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The result of medieval quarrying with an array of chalk-loving wildflowers

Totternhoe stone is a strong durable chalk that has long been used for building, including Westminster Abbey. Parts of the reserve were formed by medieval quarrying which left spoil heaps that have developed into impressive flower-rich chalk grasslands. Other land has only recently been left to colonise with grassland. At the Knolls, a motte and bailey castle lies just outside the area managed by the Wildlife Trust, although the steep slopes of the ramparts form an impressive approach to the site. At the nearby old quarry workings, steep gullies form valleys along which stone would once have been brought from the quarries and also from mines deep beneath adjacent fields. The site has since developed an impressive range of wildflowers, including many types of orchids, from common spotted, man, fragrant and pyramidal, to frog orchid and the common twayblade.

The chalk grassland has been grazed for centuries producing a short turf that is low in nutrients. This prevents any one species from becoming dominant. The site is crossed by green lanes, which are old drove roads, along which livestock would have been taken to and from the important market town of Dunstable. Visit the reserve in spring and the grasslands are already showing signs of colour with cowslips and violets. Cowslips are the food plant of the caterpillars of the scarce Duke of Burgundy, which prefers to lay its eggs on those leaves growing in the dappled shade of light scrub. Adder's-tongue fern, an indicator of long-undisturbed grassland, free of chemical fertilisers, sends its unusual frond upwards. Later, in summer, the cat-like purr of the turtle dove echoes lightly from the scrub and marbled white butterflies flit from flower to flower.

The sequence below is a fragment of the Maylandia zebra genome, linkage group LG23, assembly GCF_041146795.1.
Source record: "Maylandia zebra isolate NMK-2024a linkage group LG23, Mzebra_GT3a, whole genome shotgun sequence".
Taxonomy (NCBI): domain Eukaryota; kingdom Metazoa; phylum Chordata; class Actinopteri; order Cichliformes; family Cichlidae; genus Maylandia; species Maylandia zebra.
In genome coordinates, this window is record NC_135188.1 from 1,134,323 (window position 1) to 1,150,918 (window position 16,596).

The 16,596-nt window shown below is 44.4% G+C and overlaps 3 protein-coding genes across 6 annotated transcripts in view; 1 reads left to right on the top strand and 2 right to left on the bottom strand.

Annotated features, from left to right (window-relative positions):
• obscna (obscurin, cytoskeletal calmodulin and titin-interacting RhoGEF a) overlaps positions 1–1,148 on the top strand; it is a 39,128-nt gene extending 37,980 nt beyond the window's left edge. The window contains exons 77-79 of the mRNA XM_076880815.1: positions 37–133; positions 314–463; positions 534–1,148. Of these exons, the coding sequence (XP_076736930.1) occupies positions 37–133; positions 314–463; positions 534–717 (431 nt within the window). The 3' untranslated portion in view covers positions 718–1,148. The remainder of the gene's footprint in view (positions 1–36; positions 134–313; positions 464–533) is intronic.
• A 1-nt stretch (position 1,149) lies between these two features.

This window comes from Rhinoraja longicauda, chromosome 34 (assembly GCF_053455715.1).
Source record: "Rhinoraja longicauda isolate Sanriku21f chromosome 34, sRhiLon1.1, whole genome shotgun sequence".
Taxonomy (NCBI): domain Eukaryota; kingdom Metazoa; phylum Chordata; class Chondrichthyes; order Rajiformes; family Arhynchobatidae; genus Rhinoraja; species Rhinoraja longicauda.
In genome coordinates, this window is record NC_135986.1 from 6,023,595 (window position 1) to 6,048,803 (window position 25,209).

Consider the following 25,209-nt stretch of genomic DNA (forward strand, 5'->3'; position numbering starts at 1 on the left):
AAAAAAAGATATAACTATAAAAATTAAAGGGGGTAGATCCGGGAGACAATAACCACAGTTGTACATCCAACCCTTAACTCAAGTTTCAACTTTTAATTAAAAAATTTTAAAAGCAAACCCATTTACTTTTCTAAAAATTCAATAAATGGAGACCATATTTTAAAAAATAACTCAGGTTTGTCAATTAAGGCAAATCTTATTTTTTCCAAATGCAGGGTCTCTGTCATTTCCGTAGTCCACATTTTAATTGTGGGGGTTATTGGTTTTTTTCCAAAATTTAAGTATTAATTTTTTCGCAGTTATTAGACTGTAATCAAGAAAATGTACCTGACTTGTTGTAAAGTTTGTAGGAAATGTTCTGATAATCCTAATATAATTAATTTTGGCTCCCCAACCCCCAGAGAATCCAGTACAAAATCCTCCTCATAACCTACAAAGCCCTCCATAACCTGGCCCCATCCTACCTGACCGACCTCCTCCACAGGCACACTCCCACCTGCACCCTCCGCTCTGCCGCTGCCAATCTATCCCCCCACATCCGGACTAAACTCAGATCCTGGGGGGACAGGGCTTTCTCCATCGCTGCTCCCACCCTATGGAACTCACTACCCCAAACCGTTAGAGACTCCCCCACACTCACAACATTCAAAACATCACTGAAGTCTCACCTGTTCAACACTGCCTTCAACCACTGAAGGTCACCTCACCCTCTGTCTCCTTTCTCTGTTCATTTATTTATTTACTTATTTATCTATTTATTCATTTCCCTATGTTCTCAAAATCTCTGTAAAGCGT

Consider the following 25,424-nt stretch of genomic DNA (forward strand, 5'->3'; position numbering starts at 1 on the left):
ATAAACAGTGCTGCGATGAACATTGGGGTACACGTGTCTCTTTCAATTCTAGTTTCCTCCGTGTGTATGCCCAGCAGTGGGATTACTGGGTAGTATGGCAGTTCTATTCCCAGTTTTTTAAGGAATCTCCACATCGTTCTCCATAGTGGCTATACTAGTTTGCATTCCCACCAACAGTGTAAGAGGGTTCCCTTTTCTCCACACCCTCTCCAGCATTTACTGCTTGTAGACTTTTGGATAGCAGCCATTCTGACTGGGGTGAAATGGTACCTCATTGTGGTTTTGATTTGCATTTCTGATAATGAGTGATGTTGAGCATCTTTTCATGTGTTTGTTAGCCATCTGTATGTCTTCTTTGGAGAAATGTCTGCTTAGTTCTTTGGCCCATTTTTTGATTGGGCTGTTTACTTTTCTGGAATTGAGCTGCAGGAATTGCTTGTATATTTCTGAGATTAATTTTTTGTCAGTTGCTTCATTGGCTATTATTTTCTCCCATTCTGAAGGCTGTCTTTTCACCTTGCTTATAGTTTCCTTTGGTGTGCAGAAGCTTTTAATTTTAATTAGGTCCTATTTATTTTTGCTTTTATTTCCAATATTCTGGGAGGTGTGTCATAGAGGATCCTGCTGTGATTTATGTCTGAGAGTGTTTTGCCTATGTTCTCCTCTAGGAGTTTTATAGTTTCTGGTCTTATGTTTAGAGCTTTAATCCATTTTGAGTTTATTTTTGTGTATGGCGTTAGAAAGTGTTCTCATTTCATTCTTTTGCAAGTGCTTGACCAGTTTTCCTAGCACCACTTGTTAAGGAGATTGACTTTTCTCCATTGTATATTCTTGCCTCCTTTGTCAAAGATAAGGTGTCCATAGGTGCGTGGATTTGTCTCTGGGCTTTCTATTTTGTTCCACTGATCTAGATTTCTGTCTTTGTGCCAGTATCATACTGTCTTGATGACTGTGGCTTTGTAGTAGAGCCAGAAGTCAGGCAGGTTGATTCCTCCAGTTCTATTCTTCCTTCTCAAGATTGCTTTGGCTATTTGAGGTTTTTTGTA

Totternhoe is the best place in the county to see the small blue butterfly. You can spend the day walking around and in the early evening track down the roosting places of this tiny butterfly, hundreds of which can be found in the quarry edges.


The map below is for indication purposes only and does not show the Wildlife Trusts definitive land boundary.

Nearby nature reserves

Sewell Cutting
1 miles - Wildlife Trust for Bedfordshire, Cambridgeshire and Northamptonshire
Lancot Meadow
1 miles - Wildlife Trust for Bedfordshire, Cambridgeshire and Northamptonshire
3 miles - Wildlife Trust for Bedfordshire, Cambridgeshire and Northamptonshire

Nature reserve map

Contains Ordnance Survey data © Crown copyright and database right 2012. For indicative purposes does not show exact boundaries.

Reserve information

2 miles west of
Map reference
SP 986 217
Great for...
Best time to visit
Apr - Jun
Jul - Sep
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Opening Times
Open at all times
31.00 hectares
Living Landscape schemes
North Chilterns Chalk

Walking information
Tracks may be muddy in winter. Steep slopes can be slippy in wet weather.
Park in National Trust car park, Totternhoe
Dogs must be on lead
Grazing animals
Reserve manager
Tel: 01234 364213